The Art of Documentary

This is abit silly and I might ramble a bit, but I’m interested in how documentary makers manipulate the truth, and more importantly, why?

I took this from Megan Cunningham’s documentary, The Art of Documentary, the conversation with Haskell Wexler.

He states that he manipulates the truth in every element of film making, and that once something is filmed it is o longer reality, it is the “filmmaker’s reality.”

I wonder how one could film true reality, and all I could think of was undetectable cameras placed in random locations shooting constantly with no editing. But who would want to watch that? So what is the point in documenting reality? We manipulate it to make it more interesting, or to create context. Documentaries generally focus on something, so the documentary for example might focus on reality in the context of survivors of WWI, or would it focus on survivors of WWI in the context of reality? Super confusing. But my point is that documentaries don’t necessarily portray reality as it is. Reality is boring and we get enough of it. If I were to make a documentary on supermarkets, why watch a film of people in a supermarket when you can go there and experience the real thing? If I were going to make a documentary about supermarkets I would talk to people and find interesting elements and focus on those to create some kind of story worth experiencing. This would document real things that happen, but selectively, only showing some parts and not showing others.

I think the shots that get tossed is the more realistic footage, as it would be the boring stuff that we already know, that we don’t need to see again, that’s reality. And I’d be interested in seeing that, but then I wouldn’t because it wouldn’t be interesting. I think this would really just show us that in reality, when we’re not doing interesting things (and we can’t be all the time) all people are the same and therefore quite boring.

That’s kinda poetic though, something could probably be done with it. I’d love to one day collect off cuts from documentaries, see what got scrapped, and choose the most boring of all of it, and use that to make something.

From a distant gaze

Points taken:

  • Got’ta get me one of those cool strollers
  • Everything sounds better/more artistic in French
  • Everything looks more artistic/contemplative/deep in black and white
  • I can make a beautiful short film with “found” footage, that is footage of real things that isn’t staged, and my own voice
  • Documentary can be creative and poetic
  • People are weird and the face tells all and nothing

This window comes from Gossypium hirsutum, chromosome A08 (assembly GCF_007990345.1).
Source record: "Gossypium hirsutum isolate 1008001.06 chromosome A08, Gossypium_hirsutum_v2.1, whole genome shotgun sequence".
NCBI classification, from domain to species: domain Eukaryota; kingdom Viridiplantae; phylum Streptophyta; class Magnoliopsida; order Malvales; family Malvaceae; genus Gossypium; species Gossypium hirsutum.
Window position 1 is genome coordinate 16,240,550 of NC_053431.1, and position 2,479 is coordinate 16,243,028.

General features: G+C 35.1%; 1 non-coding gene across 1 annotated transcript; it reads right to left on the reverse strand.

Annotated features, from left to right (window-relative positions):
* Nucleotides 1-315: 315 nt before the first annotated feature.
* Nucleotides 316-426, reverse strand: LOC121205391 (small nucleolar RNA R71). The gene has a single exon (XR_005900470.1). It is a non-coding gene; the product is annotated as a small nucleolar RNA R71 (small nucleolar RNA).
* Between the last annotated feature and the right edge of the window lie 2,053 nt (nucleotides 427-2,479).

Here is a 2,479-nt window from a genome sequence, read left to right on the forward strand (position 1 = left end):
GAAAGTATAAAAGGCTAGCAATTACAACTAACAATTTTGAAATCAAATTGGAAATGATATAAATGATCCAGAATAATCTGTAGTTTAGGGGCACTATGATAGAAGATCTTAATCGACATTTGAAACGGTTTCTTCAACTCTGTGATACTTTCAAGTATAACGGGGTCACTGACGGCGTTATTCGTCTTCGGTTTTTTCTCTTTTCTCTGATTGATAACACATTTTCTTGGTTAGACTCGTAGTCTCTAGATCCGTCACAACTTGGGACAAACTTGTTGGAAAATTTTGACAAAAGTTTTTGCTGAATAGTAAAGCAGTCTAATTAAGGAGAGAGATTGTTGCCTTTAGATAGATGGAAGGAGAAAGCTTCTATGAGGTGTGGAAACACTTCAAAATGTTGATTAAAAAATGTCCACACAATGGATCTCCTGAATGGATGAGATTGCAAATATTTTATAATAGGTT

• The work is nice and I get it, but it’s kind of boring
  • The chaotic cuts match well with the music that they’ve chosen, nice. I’ll take my tempo and rhythm of cuts into consideration when choosing music now
  • I like the observational style of shooting, I feel as if I were really on that street, particularly when the camera follows a particular person from a distance. Super creepy though.
  • Beautiful women always get the most attention and men are stupid because they give the beautiful women the most attention

Shortcuts in Premiere

Duplicate – Shift Cmd /

I’ve always just right hand clicked, this will save me a lot of time as I use this a lot in duplicating sequences and clips.

Render effects – Return

I have never rendered my effects in a clip before, I will now do this after using effects like Warp Stabiliser

Increase audio track’s height – Opt+ =

I’ve always clicked and expanded the audio channel like an idiot and dragged it up, it’s a pain in the ass. Never doing that again if I want the whole track lifted.

Slip tool – Y

Here I was using my mouse to click the side bar like an idiot.


Audio in Forbidden Lies

The audio makes use of dialogue, SFX and music, in order to create a humorous contrast between the obviously false fiction of the book, and the truth as the journalist uncovers more and more lies.

The music at the beginning of the clip us used to emulate the ridiculousness of the love-story, and creates a dreamlike scenario. SFX are used in the transition from the dreamlike fantasty into reality, as a humorous quip, again poking fun at the ridiculousness of the ficticious story in ‘Forbidden Love’.

These special effects are used again in the documentary each time the journalist uncovers another false fact from the book, and is like a recurring theme reflecting the fantastical sounds of dramatical love stories as the SFX are reminiscient of the sound effects you’d hear in typical modern TV soap operas, particularly in non-western countries.

The dialogue was recorded in interviews and is obviously quite formal, set up and the diologue has had an element of preparation. In the scene where the journalist’s reading of the book overlaps the author reading the same lines, the journalist was obviously asked to read out that part. It again creates a contrast between the fantastical way in which the author portrays the book and the funny way in which the journalist regards it as bullshit.